Danger on the Green

Yellow warning flags cropped up around campus when the College was spraying 2,4-D in 2013.

Despite Reforms, Vassar’s Pesticide Routine Threatens Students’ Health

High up on the golf course at Vassar College squats a run-down, barn-like structure that
hunkers at the edge of the woods. The building does not appear on any maps of Vassar, and is impossible to see from Walker Field House. Even when walking on the golf course, the building looks as if it was abandoned decades ago. A closer inspection, however, reveals padlocked garages, riding lawnmowers, and, on a sign nailed into wooden siding, the words “DANGER: PESTICIDES.”

The sign at the pesticide shed on Vassar's golf course.

The sign at the pesticide shed on Vassar’s golf course.

This shed is where the Vassar Golf Course stores its chemical wares. To keep its greens
pristine, it sprays such compounds as bifenthrin, iprodione, oryzalin, chlorothalonil, and 2,4-D.
All of the above are either known or suspected human carcinogens. 2,4-D in particular is an
ingredient in Agent Orange, and was banned on Vassar’s campus in 2013.
The campus ban, however, did not apply to the Vassar Golf Course. Though it operates
entirely on College property, the course is run by a third-party business known as RMR Golf,
Inc.

“The golf course is separate from the rest of campus in terms of its pesticide policy,” says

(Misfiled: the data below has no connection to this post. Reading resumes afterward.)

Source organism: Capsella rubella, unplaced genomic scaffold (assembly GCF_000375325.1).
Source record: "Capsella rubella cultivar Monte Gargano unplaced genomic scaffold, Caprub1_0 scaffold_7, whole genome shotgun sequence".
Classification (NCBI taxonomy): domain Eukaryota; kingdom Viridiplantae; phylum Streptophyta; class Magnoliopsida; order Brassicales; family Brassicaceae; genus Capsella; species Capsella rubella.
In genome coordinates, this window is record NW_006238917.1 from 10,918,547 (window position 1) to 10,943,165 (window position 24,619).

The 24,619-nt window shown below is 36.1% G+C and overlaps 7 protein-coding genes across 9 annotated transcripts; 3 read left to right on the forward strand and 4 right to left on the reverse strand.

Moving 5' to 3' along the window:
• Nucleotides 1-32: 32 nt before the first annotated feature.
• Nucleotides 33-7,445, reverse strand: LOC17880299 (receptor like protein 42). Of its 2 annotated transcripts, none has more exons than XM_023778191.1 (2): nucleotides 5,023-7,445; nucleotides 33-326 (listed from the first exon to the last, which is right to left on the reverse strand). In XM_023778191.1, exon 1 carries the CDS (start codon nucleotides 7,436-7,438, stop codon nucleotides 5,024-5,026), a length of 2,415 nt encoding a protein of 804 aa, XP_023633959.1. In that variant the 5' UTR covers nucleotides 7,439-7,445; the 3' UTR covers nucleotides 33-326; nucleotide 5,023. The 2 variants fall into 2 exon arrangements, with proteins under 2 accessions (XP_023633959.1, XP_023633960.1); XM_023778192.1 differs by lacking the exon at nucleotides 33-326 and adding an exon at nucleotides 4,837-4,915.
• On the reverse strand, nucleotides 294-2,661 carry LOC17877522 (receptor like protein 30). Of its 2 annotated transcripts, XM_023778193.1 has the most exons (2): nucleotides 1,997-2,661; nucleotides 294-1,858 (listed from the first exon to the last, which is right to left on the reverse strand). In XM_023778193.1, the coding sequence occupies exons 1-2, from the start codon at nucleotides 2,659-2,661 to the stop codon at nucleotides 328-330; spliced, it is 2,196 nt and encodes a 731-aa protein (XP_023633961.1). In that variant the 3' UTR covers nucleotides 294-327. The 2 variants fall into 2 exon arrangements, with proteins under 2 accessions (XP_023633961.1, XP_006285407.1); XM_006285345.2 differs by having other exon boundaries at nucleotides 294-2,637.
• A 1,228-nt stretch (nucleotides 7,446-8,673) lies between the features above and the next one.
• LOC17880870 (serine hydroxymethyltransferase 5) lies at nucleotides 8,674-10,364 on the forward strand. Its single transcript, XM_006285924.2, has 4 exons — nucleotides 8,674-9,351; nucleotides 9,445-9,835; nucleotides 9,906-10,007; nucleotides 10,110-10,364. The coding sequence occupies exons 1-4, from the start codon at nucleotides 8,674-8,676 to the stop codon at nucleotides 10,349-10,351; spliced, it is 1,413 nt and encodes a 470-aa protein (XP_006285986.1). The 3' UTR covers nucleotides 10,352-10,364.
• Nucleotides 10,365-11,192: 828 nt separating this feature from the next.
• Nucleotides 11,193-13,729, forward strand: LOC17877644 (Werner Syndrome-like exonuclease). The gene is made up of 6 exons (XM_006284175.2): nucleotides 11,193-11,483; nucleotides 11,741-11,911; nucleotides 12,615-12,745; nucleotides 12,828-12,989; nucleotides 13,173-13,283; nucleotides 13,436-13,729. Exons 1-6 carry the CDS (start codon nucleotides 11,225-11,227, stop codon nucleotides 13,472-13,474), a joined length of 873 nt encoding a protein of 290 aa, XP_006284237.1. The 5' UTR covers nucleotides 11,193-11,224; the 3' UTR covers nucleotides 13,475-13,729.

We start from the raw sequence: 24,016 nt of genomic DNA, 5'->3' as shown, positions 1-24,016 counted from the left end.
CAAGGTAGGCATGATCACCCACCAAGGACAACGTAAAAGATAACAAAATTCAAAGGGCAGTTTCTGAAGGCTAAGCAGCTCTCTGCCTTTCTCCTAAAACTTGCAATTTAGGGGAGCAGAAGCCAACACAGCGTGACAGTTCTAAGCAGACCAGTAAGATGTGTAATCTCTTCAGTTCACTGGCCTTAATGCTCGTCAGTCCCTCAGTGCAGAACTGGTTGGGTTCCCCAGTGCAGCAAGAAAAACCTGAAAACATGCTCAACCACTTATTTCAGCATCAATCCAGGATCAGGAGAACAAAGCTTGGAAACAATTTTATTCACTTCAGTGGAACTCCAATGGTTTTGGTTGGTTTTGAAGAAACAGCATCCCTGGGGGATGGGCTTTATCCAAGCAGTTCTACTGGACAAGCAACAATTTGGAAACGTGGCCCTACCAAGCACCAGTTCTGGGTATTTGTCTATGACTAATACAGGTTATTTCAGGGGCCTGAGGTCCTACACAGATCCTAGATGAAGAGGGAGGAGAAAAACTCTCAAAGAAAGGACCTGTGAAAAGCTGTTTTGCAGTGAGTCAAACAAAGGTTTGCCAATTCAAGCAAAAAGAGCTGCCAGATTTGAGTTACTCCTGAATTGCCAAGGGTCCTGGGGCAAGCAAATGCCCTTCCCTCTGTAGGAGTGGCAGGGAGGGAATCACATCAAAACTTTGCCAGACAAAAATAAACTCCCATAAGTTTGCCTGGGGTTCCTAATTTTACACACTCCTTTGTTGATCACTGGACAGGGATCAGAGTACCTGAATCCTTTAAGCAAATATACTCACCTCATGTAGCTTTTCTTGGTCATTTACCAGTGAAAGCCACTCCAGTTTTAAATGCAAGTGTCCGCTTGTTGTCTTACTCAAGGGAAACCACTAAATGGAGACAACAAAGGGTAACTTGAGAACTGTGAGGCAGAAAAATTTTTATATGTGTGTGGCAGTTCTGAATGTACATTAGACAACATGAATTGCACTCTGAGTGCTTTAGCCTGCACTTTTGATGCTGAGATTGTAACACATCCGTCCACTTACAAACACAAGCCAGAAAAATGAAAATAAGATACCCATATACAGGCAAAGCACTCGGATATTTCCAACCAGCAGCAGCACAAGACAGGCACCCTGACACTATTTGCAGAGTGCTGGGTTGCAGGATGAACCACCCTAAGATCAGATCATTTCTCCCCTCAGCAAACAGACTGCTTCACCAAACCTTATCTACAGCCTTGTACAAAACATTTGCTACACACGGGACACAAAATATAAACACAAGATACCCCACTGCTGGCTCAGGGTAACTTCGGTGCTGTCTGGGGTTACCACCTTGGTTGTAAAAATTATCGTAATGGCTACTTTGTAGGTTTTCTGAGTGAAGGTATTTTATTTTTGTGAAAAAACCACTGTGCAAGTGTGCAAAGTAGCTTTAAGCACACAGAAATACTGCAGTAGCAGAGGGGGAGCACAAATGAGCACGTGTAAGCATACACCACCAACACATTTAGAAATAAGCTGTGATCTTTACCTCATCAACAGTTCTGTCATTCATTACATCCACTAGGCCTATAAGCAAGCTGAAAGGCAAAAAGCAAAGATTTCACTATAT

Alistair Hall ’11, Vassar’s Sustainability Coordinator. Hall, an alumnus who runs the Committee
on College Sustainability (CCS), works with the Buildings and Grounds Department (B&G) to
develop lawn-care practices for the campus as a whole. But where the golf course is concerned,
all bets are off. “Vassar doesn’t have operational control over what the golf course does,” he
says.

Students on the golf team use the course regularly, and other students, faculty, staff, and
Poughkeepsie residents walk by the golf course on a daily basis. However, no signs are ever
posted to alert golfers to the chemicals.
“I was never warned about pesticide spraying on the course,” says Ashley Powell ’15,
who joined the golf team for her freshman year.

A list of pesticides sprayed on the golf course, many of which are carcinogenic.

A list of pesticides sprayed on the golf course, many of which are carcinogenic.

Yet the golf course is just one piece of the pesticide regiment at Vassar College. Central
campus, which is comprised of the houses and academic halls, is managed separately from the
athletics fields, though both are maintained by B&G. Together with the golf course, central
campus and the athletics fields represent three independent lawn-care regimes operating on the
campus of Vassar College.

Historically, Vassar’s administration as well as the Board of Trustees have demanded that
the campus’s lawns, fields and turf be immaculate and aesthetically pleasing. Even when moving
toward a policy of integrated pest management (IPM) for several years prior to 2010, Vassar
never set its sights on being a pesticide-free campus. According to a 2008 report by Paladino and
Company, a sustainability consulting firm, Vassar used pesticides “to maintain the standards of
appearance required by the school’s administration and alumni.”